DUBAI, United Arab Emirates (JTA) – As part of a historic journey through the United Arab Emirates, the Sephardic Chief Rabbi of Israel has given his Orthodox certification to the center of the Jewish community in that country at a young synagogue Abu Dhabi and other Jewish institutions, thus helping to mark a new era of Jewish religious life in the country which recently concluded a normalization agreement with Israel.

In a symbolic gesture, Chief Rabbi Yitzchak Yosef helped central Dubai to begin writing a Motsaei Chabat Torah scroll and invested the Sharia’h of the Rebbe in Dubai, Rav Levi Duchman as head of the community.

“The survival of a Jewish community depends on adhering to the values ​​of Torah and learning Torah,” Rav Yitzchak Yosef told the 80 or so community members in attendance.

Referring to Rav Levi Duchman, he said, “The Jewish community in the Emirates is fortunate to have a rabbi who not only teaches Torah, but works to grow the community and its institutions.”

The ceremony included special prayers in Hebrew, English and Arabic, while Rav Yitzchak Yosef also expressed his gratitude to the government of the United Arab Emirates. The Emirates, a collection of seven oil-rich cities in the Persian Gulf, did not diplomatically recognize Israel as a state until August, when the two nations signed an agreement opening official relations, trade. and tourism. Since then, more than 50,000 Israelis have visited the country.

Prior to the agreements with the United Arab Emirates and other Arab countries that followed, including Sudan and Morocco, Israel only had official relations in the region with Egypt and Jordan.

“Dubai has already seen a wave of visiting Israelis since the Abrahamic Accords, and this is just the beginning of the potential for tourism and cooperation between Israel and the Emirates,” said Solly Wolf, the centre’s chairman. from Dubai.

At Saturday’s ceremony, Rav Yitzchak Yosef also handed over his certification to the Beit Tefillah Synagogue in the capital Abu Dhabi, whose license was approved in September and which is looking for a suitable place to open. .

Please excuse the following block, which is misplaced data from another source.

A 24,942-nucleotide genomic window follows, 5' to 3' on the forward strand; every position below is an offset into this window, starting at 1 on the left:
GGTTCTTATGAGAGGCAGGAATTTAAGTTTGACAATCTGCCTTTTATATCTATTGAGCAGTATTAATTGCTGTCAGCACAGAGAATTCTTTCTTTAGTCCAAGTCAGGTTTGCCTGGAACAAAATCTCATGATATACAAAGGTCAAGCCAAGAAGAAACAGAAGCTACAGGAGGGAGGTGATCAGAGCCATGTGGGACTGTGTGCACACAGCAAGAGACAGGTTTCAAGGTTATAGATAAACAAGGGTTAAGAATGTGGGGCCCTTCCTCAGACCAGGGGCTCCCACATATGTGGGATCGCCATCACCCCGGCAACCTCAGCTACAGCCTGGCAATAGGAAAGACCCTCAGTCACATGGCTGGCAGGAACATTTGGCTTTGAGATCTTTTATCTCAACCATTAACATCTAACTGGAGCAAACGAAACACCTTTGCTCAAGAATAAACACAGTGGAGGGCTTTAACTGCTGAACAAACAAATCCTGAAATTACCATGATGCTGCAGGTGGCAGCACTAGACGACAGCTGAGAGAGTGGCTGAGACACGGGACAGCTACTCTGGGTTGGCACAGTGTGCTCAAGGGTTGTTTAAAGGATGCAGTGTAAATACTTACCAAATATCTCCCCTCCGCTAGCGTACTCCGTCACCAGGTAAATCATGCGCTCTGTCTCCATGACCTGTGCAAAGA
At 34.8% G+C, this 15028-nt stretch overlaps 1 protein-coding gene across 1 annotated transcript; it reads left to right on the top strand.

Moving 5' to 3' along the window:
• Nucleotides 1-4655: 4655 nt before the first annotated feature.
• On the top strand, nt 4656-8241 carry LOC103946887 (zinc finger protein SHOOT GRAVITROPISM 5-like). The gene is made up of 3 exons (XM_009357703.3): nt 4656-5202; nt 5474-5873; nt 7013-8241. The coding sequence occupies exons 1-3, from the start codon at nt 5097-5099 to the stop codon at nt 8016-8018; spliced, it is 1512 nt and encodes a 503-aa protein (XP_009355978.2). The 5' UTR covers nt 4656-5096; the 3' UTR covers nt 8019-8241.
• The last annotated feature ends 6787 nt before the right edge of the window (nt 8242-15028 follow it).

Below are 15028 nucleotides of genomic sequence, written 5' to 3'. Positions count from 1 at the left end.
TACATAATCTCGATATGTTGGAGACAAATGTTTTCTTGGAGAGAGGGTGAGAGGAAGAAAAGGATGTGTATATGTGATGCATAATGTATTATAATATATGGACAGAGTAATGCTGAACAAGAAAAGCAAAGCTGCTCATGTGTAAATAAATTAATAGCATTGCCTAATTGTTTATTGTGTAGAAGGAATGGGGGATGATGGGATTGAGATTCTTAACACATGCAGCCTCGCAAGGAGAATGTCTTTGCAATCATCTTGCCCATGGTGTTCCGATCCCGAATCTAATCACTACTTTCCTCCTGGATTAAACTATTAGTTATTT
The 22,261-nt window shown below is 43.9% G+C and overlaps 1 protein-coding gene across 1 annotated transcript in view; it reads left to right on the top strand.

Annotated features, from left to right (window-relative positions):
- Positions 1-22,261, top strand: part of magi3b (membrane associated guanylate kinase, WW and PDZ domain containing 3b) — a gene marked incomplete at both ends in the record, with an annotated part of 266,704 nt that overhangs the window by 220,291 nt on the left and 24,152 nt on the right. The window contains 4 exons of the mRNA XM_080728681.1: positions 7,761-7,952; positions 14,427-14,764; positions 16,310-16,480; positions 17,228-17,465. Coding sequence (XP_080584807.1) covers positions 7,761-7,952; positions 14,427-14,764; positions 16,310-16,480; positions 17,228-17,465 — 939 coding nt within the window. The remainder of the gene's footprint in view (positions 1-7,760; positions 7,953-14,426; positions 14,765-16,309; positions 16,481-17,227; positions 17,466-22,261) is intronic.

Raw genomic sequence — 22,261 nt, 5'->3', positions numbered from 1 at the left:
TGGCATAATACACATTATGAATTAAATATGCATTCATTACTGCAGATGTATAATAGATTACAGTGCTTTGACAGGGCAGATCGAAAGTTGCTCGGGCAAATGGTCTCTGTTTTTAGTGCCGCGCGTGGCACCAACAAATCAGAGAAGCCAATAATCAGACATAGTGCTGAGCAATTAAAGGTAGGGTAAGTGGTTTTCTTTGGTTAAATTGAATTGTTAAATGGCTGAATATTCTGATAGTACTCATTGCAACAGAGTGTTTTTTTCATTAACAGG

“We are now entering a new phase of planning and growth, not only for the resident community, but also for the many Israelis who come to visit us,” said Daniel Seal, spokesperson for the Abu Dhabi community and member of the board of directors of Beit Tefillah. “This is an exciting time for the community, and I look forward to working with Rabbi Duchman on the many projects we have planned.”

Rav Levi Duchman, who has been in the United Arab Emirates for six years, said: “We have been waiting for this opportunity for years to be able to sit as a community and get recognition.” Addressing the assembly, the rabbi said he and others were working to build the Jewish community in the seven Emirates.

Seal estimated that around 2,000 Jews live in the United Arab Emirates.

“We don’t have an exact figure because they were never counted,” he said.

For Andreas Gulya, a German Jew who has lived in the United Arab Emirates for 10 years, it is time to step out of the shadows.

“The turn of events left me speechless,” he told the Jewish Telegraph Agency.

Participating in the ceremony with her three children, Gulya, an investment banker, said he learned of the existence of Abraham’s accords from the media.

“Until a few months ago, I dared not tell anyone here that I was Jewish,” he said, “but things have changed for the better now”.

The UAE has been more than home for Gulya since he met his Ethiopian wife here.

“She is ready to convert to the Jewish faith, and I have already had a word with Rabbi Duchman about it,” Gulya said.

During his four-day visit to the United Arab Emirates, the Chief Rabbi also approved the country’s first Jewish school, which is called “Mini Miracles,” and reviewed the plans and proposed site for the new mikvah of the community in Dubai.

“We have 20 students waiting to be enrolled in Kindergarten, which will be open for enrollment starting Jan. 3,” Seal said.

Concluding his visit on Sunday, Rav Yitzchak Yosef traveled to Abu Dhabi to meet with senior officials of the UAE government to discuss ways to continue to promote mutual understanding between Jews and Muslims in the whole region.

For Seal and others, it was a hopeful journey that could lead to more.

“While geographically speaking, the Middle East, and historic Arabia, was home to the Sephardic Jewish community, today there is much greater integration between the two communities around the world,” Seal said. “As such, it might have made sense that Chief Rabbi Rav Yitzchak Yosef should be the first to visit us, but of course we look forward to welcoming the Ashkenazi Chief Rabbi, too.” macos / deepLFree.translatedWithDeepL.text

Translate »